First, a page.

At a little more than an hour long, Tippett’s 1939-41 oratorio might have been thought to make for short measure by itself, though I for one should much prefer to leave wanting more rather than to regret the inclusion of padding. In any case, the companion piece was certainly not padding on this occasion; we were treated to the London premiere of Hugh Wood’s delightful second violin concerto, written between 2002 and 2004, and reviewed in 2008 (premiered by Alexandra Wood, the Milton Keynes City Orchestra, and Sian Edwards in 2009). Cast in the ‘traditional’ three movements, ‘marked ‘Allegro appassionata e energico’, ‘Larghetto, calmo,’ and ‘Vivacissimo’, this proved to be a concerto worthy of any soloist’s — and orchestra’s — attention, and received committed performances from all concerned. Sir Andrew Davis is an old Wood hand, having recorded the composer’s Symphony and Scenes from Comus for NMC. His direction of the BBC Symphony Orchestra, also featured on that recording, seemed authoritative, rhythms tight and colours boldly portrayed. Likewise the contribution of Anthony Marwood impressed. His is not a ‘big’ violin tone, or at least it was not on this occasion, but his shaping of Wood’s lines and his irreproachable intonation — there are a lot of tricky yet always idiomatic double-stopping passages here — served the composer well. What struck me most forcefully about the work were the powerful echoes of Berg: to have as a kinsman, if not a model, the composer of the greatest of all twentieth-century violin concertos is not necessarily a bad thing. I assume that the harmonic relationship between the two works must be deliberate. Certainly the way Wood’s themes construct themselves — at least quasi-serially, by the sound of it — has strong parallels in the work of his august predecessor. Even the solo violin theme which enters in the second bar (a rising figure of semiquavers, G-B-E-flat-F-sharp-B-flat-D-F-A, which then continues to soar above the orchestra in lyrical crotchet triplets) seems to harness the spirit if not the letter of Berg’s example. The transformative technique to which the themes are subjected, and through which they are developed, may ultimately have its roots in Liszt, even Beethoven, but it sounds very much Wood’s own. I wondered also whether , especially in the rondo-like finale, there was something of a homage to Prokofiev, though this may have been nothing more than unwitting correspondence; whatever the truth of that, the woodblocks and other lively, rhythmic untuned percussion gave a hint of the Russian composer’s second concerto. (Wood in his programme note pointed to a ‘Spanish’ tinge, ‘prompted by Alexandra Wood’s playing of Sarasate).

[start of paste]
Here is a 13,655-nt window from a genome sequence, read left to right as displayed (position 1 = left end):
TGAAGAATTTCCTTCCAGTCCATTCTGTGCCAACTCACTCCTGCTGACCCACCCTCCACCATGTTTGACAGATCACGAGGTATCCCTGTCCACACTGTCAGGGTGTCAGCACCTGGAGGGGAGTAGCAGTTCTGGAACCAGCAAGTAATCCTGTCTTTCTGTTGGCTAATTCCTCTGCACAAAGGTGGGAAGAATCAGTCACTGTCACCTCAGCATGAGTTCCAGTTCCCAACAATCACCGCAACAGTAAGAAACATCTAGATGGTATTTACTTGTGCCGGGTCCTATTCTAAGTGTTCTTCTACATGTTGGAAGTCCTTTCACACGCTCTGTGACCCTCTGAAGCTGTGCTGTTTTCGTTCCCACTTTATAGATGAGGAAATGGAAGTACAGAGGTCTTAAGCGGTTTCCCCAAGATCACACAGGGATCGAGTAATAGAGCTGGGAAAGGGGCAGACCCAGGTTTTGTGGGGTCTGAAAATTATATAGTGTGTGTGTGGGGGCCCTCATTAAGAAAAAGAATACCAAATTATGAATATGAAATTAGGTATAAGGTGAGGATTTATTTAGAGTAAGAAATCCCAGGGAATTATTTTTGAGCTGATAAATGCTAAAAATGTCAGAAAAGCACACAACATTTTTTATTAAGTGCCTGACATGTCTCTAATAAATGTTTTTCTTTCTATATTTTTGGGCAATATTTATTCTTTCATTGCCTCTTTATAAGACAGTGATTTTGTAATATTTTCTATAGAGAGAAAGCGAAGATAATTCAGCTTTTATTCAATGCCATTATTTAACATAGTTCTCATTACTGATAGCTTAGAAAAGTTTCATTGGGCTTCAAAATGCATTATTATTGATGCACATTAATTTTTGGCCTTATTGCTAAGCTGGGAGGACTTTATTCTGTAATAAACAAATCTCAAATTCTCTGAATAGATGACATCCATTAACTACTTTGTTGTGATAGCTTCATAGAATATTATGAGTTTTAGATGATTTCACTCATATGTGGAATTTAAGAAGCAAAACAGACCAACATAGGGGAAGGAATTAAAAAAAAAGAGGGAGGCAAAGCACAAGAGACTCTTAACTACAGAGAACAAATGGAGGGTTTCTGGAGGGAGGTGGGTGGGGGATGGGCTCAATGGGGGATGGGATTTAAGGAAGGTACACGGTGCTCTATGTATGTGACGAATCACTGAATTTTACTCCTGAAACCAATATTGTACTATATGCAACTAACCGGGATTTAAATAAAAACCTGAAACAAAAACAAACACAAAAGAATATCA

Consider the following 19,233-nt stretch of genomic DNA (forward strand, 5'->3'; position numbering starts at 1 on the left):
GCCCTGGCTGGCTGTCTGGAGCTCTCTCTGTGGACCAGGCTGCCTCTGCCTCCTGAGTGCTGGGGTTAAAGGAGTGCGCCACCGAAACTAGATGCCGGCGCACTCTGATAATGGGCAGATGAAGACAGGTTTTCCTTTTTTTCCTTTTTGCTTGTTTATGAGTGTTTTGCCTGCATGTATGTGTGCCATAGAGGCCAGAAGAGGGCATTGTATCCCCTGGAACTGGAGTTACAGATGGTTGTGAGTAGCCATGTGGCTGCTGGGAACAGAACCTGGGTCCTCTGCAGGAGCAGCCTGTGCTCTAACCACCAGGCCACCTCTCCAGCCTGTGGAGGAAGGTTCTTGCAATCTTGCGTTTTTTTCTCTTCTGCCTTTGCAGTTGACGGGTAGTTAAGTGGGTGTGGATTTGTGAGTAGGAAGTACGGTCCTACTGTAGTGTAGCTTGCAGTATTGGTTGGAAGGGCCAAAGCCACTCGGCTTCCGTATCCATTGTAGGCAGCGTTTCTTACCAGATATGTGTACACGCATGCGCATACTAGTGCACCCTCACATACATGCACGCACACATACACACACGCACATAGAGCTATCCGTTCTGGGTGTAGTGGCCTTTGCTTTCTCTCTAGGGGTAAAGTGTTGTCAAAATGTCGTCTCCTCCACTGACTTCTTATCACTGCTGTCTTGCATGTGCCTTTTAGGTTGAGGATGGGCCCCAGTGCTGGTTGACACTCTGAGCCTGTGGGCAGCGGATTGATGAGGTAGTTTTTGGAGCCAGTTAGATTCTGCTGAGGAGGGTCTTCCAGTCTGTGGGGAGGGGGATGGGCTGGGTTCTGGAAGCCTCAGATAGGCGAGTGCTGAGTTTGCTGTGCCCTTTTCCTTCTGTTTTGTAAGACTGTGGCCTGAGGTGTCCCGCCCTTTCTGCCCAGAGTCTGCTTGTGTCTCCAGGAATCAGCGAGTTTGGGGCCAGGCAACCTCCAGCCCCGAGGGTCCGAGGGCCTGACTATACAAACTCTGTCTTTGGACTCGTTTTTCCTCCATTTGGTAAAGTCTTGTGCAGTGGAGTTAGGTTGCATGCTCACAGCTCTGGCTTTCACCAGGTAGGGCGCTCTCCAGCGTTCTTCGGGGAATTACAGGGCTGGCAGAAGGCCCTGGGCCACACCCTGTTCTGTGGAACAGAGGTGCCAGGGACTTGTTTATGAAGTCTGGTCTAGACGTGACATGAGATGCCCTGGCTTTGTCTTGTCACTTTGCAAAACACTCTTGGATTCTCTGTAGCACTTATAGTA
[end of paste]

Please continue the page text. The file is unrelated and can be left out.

A Child of Our Time had the second half to itself. Davis and the BBC SO again have a good track-record in the composer’s music, if not quite so extensive as the conductor’s namesake, Sir Colin. Marking both the increasingly traumatic turn of events in the 1930s — in particular, Kristallnacht and the 1938 assassination of a Nazi diplomat by a Jewish boy, composition beginning the day after war was declared — and the composer’s undertaking of Jungian analysis, this oratorio attempts to address the political by virtue of a turn to the psychoanalytical. That ultimately remains for me a problematical turn, though there can be no doubting the composer’s sincerity. Is it really enough in the Part Two scena — there are three parts, echoing Handel’s Messiah — for the Narrator’s ‘He shoots the official’ to be responded to with the mezzo’s ‘But he shoots only his dark brother’? It might well be the case that the fate of the boy whose tale is told obliquely can provide no answers, but do political atrocities really permit of a solution in which all we need to do is to master our dark unconscious?